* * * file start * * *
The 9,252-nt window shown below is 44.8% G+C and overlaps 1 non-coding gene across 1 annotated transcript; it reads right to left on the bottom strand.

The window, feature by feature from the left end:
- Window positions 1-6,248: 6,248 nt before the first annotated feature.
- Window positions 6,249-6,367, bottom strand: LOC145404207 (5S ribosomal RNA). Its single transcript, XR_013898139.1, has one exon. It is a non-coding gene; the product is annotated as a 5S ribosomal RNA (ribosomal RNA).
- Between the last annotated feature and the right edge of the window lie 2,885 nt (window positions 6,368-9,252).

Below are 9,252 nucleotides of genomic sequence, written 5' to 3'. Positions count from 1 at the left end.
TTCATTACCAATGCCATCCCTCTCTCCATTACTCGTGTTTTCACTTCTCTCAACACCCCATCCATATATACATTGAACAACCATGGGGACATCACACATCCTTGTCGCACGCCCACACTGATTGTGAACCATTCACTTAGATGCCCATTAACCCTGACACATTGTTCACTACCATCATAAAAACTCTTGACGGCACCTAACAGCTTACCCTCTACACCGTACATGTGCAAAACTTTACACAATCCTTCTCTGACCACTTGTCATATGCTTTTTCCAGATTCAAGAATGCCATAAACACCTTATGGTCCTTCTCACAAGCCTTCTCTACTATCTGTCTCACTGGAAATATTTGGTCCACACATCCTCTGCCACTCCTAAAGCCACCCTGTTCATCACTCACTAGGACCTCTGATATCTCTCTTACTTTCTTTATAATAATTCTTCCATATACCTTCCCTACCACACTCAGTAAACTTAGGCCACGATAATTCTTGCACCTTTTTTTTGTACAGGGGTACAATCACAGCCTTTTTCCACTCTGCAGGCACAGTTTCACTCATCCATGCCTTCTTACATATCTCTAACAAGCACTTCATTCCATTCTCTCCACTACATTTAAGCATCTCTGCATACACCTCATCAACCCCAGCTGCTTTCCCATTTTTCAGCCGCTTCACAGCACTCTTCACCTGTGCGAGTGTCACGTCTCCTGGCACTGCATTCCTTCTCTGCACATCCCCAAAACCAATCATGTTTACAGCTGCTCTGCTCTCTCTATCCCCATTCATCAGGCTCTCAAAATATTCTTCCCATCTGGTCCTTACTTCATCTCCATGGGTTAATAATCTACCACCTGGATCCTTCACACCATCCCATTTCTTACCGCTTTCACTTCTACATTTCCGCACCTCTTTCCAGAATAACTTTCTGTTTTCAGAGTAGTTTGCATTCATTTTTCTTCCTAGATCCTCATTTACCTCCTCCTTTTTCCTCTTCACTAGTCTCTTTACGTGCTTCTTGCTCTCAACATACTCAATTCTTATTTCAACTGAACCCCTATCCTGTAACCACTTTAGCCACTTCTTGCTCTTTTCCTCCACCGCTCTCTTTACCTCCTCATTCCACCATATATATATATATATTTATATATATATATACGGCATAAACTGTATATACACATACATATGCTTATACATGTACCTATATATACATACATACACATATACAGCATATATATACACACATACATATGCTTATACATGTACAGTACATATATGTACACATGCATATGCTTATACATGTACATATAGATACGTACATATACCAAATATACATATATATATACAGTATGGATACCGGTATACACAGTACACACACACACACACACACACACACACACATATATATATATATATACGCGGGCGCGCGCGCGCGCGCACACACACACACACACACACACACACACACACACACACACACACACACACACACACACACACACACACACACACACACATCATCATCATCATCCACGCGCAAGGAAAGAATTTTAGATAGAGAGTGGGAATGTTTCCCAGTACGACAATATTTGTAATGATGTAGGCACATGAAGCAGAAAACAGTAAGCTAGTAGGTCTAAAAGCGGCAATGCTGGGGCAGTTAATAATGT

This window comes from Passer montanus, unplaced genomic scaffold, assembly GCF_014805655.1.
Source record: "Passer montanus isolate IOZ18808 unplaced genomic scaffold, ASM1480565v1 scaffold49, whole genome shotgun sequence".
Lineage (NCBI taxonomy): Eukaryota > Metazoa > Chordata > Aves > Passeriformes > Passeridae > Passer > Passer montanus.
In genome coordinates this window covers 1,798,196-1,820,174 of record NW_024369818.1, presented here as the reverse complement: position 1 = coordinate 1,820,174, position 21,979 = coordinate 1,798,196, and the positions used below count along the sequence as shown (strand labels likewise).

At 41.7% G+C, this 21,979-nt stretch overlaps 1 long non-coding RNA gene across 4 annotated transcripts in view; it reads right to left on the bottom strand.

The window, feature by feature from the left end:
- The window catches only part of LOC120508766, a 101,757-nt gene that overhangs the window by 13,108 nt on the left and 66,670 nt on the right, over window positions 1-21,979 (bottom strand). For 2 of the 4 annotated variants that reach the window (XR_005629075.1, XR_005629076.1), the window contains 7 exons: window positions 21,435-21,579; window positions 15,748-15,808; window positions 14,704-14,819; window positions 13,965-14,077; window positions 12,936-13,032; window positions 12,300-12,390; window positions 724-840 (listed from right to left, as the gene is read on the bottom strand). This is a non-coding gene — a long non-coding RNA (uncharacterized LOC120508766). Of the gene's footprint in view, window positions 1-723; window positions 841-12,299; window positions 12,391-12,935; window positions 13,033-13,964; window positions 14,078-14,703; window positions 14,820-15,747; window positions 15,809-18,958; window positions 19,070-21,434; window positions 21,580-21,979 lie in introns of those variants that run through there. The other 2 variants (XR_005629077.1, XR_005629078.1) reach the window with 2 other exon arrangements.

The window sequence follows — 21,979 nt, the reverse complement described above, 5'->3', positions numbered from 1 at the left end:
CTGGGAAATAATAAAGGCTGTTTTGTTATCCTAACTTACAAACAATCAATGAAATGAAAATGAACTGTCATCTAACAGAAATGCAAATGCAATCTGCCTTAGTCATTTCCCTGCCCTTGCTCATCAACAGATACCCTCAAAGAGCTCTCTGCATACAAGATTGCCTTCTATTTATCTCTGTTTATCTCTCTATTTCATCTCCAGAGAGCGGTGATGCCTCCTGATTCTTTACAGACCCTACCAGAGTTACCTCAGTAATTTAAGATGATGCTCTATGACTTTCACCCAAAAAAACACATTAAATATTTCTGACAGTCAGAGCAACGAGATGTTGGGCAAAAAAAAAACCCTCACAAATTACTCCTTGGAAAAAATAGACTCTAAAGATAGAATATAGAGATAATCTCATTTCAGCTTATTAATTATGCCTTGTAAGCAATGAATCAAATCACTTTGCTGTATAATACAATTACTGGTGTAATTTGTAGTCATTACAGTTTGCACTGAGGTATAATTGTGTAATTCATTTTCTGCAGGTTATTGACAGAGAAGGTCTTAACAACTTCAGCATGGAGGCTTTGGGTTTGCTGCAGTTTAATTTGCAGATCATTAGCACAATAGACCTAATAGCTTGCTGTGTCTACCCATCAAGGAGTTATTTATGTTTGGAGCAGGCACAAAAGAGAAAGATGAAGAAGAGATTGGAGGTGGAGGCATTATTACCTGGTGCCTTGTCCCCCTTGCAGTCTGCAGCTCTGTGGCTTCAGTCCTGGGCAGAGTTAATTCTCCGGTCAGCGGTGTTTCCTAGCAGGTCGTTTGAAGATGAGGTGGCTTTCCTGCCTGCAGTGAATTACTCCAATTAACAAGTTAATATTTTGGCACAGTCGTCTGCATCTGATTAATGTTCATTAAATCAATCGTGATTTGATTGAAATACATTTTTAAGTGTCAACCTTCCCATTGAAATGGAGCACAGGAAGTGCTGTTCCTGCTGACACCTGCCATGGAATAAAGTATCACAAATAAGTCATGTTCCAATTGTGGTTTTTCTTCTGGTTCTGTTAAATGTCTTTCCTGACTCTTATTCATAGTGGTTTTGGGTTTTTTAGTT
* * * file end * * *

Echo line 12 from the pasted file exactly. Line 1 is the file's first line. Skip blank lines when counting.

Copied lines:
At 41.7% G+C, this 21,979-nt stretch overlaps 1 long non-coding RNA gene across 4 annotated transcripts in view; it reads right to left on the bottom strand.